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The Transition to Becoming a Virtual Schooling Parent

You're going to see a whole lot more of this than you ever have before.
You're going to see a whole lot more of this than you ever have before.
Emily L. Goodman

The great thing about virtual schooling is that it doesn’t necessarily change your routine very much, especially if you’re in the habit of getting up at around the same time everyday anyway. Your kids likely already have chores that they’re expected to complete, and many parents have them engage in activities throughout the day anyway, just to keep them busy. That means that the transition from “summer” to “school year” isn’t as extreme as it is for traditional brick and mortar schooling parents. While you’re looking over your materials and getting familiar with the curriculum and the OLS, they’re looking over mile-long supply lists and wondering if they have everything they’re supposed to have. While you’re waiting for a kmail from a teacher to let you know who you’re going to be working with this year, they’re looking over a classroom list and worrying about whether or not their child will have friends in their classroom, or a teacher who will be understanding, or who will be consistent enough. You’re glancing in the fridge to make sure that you won’t need to make a grocery run this week. They’re making sure that they have the stuff on hand to pack lunches, or small bills on hand to pay for school lunch.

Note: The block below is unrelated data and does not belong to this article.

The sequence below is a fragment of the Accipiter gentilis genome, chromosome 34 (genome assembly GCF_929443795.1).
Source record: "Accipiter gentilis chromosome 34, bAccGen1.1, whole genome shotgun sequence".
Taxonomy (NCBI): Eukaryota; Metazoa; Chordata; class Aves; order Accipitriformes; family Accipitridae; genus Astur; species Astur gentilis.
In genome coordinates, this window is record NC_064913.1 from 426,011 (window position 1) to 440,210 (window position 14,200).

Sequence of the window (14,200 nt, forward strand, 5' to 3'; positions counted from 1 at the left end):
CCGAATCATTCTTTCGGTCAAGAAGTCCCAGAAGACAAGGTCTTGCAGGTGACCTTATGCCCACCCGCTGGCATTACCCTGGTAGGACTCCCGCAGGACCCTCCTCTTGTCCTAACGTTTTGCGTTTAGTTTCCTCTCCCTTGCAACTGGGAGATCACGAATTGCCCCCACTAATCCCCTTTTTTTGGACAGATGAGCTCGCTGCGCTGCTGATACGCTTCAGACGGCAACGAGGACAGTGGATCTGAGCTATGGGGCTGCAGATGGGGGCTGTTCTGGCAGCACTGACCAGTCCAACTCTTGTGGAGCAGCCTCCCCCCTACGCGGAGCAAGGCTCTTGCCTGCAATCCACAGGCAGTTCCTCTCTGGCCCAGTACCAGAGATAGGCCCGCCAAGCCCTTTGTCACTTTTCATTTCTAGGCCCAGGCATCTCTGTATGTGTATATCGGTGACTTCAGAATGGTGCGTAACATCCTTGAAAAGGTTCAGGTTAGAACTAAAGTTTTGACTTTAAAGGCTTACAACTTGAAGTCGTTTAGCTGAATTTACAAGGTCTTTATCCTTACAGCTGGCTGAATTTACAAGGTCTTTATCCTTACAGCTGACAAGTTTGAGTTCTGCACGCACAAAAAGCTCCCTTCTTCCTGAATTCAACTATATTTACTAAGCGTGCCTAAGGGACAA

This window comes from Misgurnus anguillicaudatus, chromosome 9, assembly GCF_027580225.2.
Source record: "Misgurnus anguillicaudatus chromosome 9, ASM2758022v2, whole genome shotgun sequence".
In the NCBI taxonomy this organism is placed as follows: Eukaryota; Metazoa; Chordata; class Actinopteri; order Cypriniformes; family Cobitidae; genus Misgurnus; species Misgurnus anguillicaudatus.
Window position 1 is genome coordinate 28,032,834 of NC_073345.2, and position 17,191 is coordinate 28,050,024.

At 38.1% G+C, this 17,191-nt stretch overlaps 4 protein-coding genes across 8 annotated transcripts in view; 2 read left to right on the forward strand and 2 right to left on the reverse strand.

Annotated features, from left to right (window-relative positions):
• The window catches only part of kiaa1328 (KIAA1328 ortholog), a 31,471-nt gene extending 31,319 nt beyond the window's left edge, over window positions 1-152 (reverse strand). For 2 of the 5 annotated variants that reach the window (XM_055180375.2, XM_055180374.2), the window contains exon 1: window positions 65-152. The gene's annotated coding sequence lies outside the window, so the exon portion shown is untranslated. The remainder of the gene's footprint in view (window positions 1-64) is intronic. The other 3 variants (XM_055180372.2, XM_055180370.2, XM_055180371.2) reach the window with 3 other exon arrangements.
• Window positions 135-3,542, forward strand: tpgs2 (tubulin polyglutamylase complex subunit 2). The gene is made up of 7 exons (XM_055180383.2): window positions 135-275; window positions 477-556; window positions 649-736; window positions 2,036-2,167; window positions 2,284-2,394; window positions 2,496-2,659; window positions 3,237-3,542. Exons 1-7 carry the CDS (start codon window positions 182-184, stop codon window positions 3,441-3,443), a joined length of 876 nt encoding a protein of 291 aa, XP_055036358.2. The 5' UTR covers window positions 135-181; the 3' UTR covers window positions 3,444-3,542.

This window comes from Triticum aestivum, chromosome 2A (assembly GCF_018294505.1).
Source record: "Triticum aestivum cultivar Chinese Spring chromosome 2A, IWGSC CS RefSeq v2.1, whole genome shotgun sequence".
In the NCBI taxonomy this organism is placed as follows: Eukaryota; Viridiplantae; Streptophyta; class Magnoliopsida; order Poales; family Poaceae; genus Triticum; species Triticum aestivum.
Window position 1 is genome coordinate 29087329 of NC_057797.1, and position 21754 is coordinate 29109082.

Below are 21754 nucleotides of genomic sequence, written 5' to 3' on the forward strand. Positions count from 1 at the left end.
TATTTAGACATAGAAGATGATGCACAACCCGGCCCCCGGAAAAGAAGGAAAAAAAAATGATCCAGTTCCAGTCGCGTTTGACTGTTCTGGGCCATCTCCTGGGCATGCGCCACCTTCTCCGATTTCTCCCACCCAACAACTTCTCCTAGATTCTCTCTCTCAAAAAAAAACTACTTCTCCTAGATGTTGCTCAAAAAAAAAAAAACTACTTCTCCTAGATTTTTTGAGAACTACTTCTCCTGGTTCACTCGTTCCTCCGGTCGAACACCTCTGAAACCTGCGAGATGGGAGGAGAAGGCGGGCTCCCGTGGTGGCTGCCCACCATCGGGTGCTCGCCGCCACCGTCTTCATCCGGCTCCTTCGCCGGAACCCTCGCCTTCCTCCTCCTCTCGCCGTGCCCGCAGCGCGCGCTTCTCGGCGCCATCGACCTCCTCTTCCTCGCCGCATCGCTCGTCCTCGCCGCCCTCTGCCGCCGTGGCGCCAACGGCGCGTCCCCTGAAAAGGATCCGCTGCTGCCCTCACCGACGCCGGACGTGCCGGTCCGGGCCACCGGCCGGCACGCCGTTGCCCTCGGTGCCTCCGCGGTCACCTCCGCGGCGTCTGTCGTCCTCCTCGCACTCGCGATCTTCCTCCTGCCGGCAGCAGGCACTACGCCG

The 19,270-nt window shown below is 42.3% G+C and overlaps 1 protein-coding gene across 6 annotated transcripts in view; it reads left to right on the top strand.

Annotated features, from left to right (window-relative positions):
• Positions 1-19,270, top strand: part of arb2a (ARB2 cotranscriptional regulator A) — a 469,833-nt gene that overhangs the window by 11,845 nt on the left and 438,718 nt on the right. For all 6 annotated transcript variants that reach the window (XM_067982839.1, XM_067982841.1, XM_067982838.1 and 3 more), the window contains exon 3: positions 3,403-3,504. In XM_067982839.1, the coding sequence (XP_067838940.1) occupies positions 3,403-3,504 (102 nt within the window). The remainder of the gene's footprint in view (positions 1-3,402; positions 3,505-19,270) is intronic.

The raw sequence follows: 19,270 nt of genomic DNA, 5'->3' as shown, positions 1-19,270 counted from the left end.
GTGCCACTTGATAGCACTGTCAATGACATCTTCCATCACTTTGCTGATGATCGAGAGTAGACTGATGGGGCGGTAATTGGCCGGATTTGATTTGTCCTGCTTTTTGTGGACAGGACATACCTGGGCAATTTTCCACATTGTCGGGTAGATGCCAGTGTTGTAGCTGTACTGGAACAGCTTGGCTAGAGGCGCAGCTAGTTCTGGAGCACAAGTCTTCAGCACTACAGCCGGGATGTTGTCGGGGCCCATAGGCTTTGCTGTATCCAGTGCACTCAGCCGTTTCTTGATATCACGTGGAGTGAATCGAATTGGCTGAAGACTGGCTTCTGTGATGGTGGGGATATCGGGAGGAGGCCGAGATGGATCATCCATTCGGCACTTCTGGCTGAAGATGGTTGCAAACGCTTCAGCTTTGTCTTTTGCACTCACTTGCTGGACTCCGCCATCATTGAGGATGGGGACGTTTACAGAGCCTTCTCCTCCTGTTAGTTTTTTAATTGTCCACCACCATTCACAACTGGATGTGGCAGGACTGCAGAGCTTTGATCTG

Your supply lists are drastically different. You have to make sure that your computer is working, that you have a working microphone and speakers. Parents of kids in brick and mortar schools need dozens of supplies. You need only supply your individual children with the supplies that they will need to finish out the school year—supplies that will likely make it the entire year without being lost, since you won’t be leaving the house with them particularly often. There’s no need to pick up seven boxes of Kleenex, or ten packs of ten pencils, or Clorox wipes, or hand sanitizer (unless these happen to be on your list anyway). You only have to worry about the materials that your kid will actually use. On the other hand, if you’re one of those parents who assumes that everyone else will take care of providing the materials…you might actually have to go school supply shopping. Luckily, the list is fairly short.

Parents whose kids are going back to a brick and mortar school are breathing sighs of relief. They’ll have a little bit more freedom in their days, and might actually be able to get things done! You’re looking at a to-do list that only increases with each child and wondering if you’re ever going to have time to get it all done. They can kick back and read a book, catch up on Facebook, or write an email without being interrupted. You might never get to finish an entire page without someone tugging on your sleeve, needing you to help with a lesson.

It’s a whole different world—but it’s a vastly rewarding one, especially once you get past the hitches and bumps in the road over the first few weeks. You’ll get to be involved with your child’s education as never before, and with any luck, you’ll soon discover that it’s a very valuable path for both of you.